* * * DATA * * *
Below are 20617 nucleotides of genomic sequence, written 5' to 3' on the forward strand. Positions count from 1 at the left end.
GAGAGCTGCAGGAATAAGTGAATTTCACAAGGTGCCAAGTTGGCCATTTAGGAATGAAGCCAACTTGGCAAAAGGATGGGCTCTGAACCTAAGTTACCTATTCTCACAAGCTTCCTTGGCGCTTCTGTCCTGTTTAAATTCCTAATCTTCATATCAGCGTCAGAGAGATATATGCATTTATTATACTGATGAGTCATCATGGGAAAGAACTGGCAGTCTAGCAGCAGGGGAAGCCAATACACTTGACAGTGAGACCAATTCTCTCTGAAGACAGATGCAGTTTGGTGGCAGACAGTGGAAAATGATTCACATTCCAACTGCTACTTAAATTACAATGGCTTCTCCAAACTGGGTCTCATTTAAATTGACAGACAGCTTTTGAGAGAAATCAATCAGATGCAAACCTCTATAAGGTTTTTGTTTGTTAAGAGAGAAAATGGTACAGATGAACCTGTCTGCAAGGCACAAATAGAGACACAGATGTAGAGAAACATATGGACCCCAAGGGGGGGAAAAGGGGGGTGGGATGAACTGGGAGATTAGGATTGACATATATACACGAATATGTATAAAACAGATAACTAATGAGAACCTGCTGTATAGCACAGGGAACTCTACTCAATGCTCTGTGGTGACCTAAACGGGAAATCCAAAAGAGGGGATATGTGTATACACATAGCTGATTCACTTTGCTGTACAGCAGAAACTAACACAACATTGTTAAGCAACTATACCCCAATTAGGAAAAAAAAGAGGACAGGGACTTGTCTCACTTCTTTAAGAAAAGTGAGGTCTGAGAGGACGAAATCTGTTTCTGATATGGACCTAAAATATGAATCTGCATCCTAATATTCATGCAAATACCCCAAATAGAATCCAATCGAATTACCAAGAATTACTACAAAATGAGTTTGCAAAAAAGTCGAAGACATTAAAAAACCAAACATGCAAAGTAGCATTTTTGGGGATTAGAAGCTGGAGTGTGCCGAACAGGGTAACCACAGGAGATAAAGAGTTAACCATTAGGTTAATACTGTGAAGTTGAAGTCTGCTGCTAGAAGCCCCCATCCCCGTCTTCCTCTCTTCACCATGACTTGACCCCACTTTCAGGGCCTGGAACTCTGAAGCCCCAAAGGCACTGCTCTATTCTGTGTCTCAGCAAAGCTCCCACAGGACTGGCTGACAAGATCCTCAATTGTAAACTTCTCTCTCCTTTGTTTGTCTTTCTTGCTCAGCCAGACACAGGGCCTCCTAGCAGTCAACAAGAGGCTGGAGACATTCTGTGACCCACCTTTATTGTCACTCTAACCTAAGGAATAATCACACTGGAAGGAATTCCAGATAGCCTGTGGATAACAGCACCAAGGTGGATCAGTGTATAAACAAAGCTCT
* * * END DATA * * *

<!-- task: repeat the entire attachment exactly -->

Below are 20617 nucleotides of genomic sequence, written 5' to 3' on the forward strand. Positions count from 1 at the left end.
GAGAGCTGCAGGAATAAGTGAATTTCACAAGGTGCCAAGTTGGCCATTTAGGAATGAAGCCAACTTGGCAAAAGGATGGGCTCTGAACCTAAGTTACCTATTCTCACAAGCTTCCTTGGCGCTTCTGTCCTGTTTAAATTCCTAATCTTCATATCAGCGTCAGAGAGATATATGCATTTATTATACTGATGAGTCATCATGGGAAAGAACTGGCAGTCTAGCAGCAGGGGAAGCCAATACACTTGACAGTGAGACCAATTCTCTCTGAAGACAGATGCAGTTTGGTGGCAGACAGTGGAAAATGATTCACATTCCAACTGCTACTTAAATTACAATGGCTTCTCCAAACTGGGTCTCATTTAAATTGACAGACAGCTTTTGAGAGAAATCAATCAGATGCAAACCTCTATAAGGTTTTTGTTTGTTAAGAGAGAAAATGGTACAGATGAACCTGTCTGCAAGGCACAAATAGAGACACAGATGTAGAGAAACATATGGACCCCAAGGGGGGGAAAAGGGGGGTGGGATGAACTGGGAGATTAGGATTGACATATATACACGAATATGTATAAAACAGATAACTAATGAGAACCTGCTGTATAGCACAGGGAACTCTACTCAATGCTCTGTGGTGACCTAAACGGGAAATCCAAAAGAGGGGATATGTGTATACACATAGCTGATTCACTTTGCTGTACAGCAGAAACTAACACAACATTGTTAAGCAACTATACCCCAATTAGGAAAAAAAAGAGGACAGGGACTTGTCTCACTTCTTTAAGAAAAGTGAGGTCTGAGAGGACGAAATCTGTTTCTGATATGGACCTAAAATATGAATCTGCATCCTAATATTCATGCAAATACCCCAAATAGAATCCAATCGAATTACCAAGAATTACTACAAAATGAGTTTGCAAAAAAGTCGAAGACATTAAAAAACCAAACATGCAAAGTAGCATTTTTGGGGATTAGAAGCTGGAGTGTGCCGAACAGGGTAACCACAGGAGATAAAGAGTTAACCATTAGGTTAATACTGTGAAGTTGAAGTCTGCTGCTAGAAGCCCCCATCCCCGTCTTCCTCTCTTCACCATGACTTGACCCCACTTTCAGGGCCTGGAACTCTGAAGCCCCAAAGGCACTGCTCTATTCTGTGTCTCAGCAAAGCTCCCACAGGACTGGCTGACAAGATCCTCAATTGTAAACTTCTCTCTCCTTTGTTTGTCTTTCTTGCTCAGCCAGACACAGGGCCTCCTAGCAGTCAACAAGAGGCTGGAGACATTCTGTGACCCACCTTTATTGTCACTCTAACCTAAGGAATAATCACACTGGAAGGAATTCCAGATAGCCTGTGGATAACAGCACCAAGGTGGATCAGTGTATAAACAAAGCTCT